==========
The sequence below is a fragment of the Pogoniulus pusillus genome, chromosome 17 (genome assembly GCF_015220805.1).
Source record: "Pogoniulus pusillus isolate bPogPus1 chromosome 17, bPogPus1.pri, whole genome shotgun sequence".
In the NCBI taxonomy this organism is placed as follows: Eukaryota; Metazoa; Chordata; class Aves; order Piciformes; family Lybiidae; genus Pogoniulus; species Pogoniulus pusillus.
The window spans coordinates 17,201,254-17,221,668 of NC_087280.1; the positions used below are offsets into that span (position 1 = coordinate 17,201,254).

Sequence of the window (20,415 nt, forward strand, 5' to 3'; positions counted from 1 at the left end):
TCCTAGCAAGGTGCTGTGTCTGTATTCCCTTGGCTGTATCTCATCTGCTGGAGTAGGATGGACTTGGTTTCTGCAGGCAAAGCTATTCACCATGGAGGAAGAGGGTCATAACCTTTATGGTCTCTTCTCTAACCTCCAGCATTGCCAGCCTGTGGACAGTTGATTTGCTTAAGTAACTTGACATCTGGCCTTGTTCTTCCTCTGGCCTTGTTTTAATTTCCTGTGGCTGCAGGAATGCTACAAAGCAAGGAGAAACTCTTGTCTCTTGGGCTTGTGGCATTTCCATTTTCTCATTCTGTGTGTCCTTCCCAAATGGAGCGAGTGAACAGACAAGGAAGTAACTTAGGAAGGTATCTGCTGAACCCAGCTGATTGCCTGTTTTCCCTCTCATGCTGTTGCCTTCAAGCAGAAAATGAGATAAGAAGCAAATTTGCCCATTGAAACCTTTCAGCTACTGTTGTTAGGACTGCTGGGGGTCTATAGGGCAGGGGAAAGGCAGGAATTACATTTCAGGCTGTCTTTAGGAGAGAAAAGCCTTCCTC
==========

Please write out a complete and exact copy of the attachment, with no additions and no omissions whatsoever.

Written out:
The sequence below is a fragment of the Pogoniulus pusillus genome, chromosome 17 (genome assembly GCF_015220805.1).
Source record: "Pogoniulus pusillus isolate bPogPus1 chromosome 17, bPogPus1.pri, whole genome shotgun sequence".
In the NCBI taxonomy this organism is placed as follows: Eukaryota; Metazoa; Chordata; class Aves; order Piciformes; family Lybiidae; genus Pogoniulus; species Pogoniulus pusillus.
The window spans coordinates 17,201,254-17,221,668 of NC_087280.1; the positions used below are offsets into that span (position 1 = coordinate 17,201,254).

Sequence of the window (20,415 nt, forward strand, 5' to 3'; positions counted from 1 at the left end):
TCCTAGCAAGGTGCTGTGTCTGTATTCCCTTGGCTGTATCTCATCTGCTGGAGTAGGATGGACTTGGTTTCTGCAGGCAAAGCTATTCACCATGGAGGAAGAGGGTCATAACCTTTATGGTCTCTTCTCTAACCTCCAGCATTGCCAGCCTGTGGACAGTTGATTTGCTTAAGTAACTTGACATCTGGCCTTGTTCTTCCTCTGGCCTTGTTTTAATTTCCTGTGGCTGCAGGAATGCTACAAAGCAAGGAGAAACTCTTGTCTCTTGGGCTTGTGGCATTTCCATTTTCTCATTCTGTGTGTCCTTCCCAAATGGAGCGAGTGAACAGACAAGGAAGTAACTTAGGAAGGTATCTGCTGAACCCAGCTGATTGCCTGTTTTCCCTCTCATGCTGTTGCCTTCAAGCAGAAAATGAGATAAGAAGCAAATTTGCCCATTGAAACCTTTCAGCTACTGTTGTTAGGACTGCTGGGGGTCTATAGGGCAGGGGAAAGGCAGGAATTACATTTCAGGCTGTCTTTAGGAGAGAAAAGCCTTCCTC